This why Signal Mountain officials shelved the plan instead of canceling it. There is a genuine lack of trust for the HCDE. The mountain’s school board representative, Kathy Lennon, failed to stand with the people, instead rather blatantly with one faction. Now she plans to pick a Citizen’s Advisory committee to represent “every child” yet most of her credibility is gone. She lives in Red Bank and some on the Town Council strongly believe she tried to undermine the viability committee and the entire project. (Her husband is a popular teacher at the high school.)

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There was an alarming story in the Nashville Tennessean that only four percent of our black students in the state are ready for college. We can and must do far better than that.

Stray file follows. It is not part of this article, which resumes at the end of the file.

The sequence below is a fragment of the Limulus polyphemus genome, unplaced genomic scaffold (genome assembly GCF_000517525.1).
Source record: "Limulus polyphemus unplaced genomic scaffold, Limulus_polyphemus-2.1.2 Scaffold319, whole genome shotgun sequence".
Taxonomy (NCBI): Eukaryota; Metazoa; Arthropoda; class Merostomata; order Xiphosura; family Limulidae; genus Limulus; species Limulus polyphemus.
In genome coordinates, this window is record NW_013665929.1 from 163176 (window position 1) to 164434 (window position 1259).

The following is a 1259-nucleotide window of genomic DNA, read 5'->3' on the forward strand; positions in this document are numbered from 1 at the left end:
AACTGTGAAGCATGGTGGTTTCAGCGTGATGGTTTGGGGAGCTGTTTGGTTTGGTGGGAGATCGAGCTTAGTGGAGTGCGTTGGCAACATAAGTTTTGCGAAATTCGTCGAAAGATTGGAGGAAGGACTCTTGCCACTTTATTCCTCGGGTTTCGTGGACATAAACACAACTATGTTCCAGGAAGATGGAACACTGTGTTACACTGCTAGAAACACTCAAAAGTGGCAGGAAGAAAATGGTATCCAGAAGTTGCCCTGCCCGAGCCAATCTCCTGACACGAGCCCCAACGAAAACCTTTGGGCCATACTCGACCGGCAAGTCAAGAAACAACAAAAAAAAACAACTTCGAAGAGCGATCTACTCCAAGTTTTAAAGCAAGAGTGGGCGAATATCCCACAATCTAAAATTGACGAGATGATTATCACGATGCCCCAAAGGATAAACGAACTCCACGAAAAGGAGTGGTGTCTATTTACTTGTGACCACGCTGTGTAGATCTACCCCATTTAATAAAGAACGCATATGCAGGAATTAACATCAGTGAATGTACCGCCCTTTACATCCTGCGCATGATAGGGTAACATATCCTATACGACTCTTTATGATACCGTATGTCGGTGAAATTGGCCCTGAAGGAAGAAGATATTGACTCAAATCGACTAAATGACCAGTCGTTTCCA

But guess what?

* - On June 14, 2011, the New York Times reported that in New York state, “13 percent of black students and 15 percent of Hispanic students statewide were deemed college-ready after four years of high school, compared with 51 percent of white graduates and 56 percent of Asian-Americans.”

* - On April 2, 2012, the Dallas (Texas) Observer reported only three in every 100 blacks was ready for college.

* - On April 4, 2016, the Education Trust issued a report “that found that 47 percent of students did not take a college- or career-ready curriculum. It found further that 31 percent took a college-ready curriculum; 13 percent took a career-ready curriculum; and only eight percent took a curriculum that was considered both college and career ready.

“The problem is particularly pronounced among students from low-income families.

“Whereas 44 percent of students from the nation’s top two income quintiles did not take a college- and career-ready curriculum in high school, 53 percent of students from the bottom two income quintiles did not take a college- and career-ready curriculum, the report states.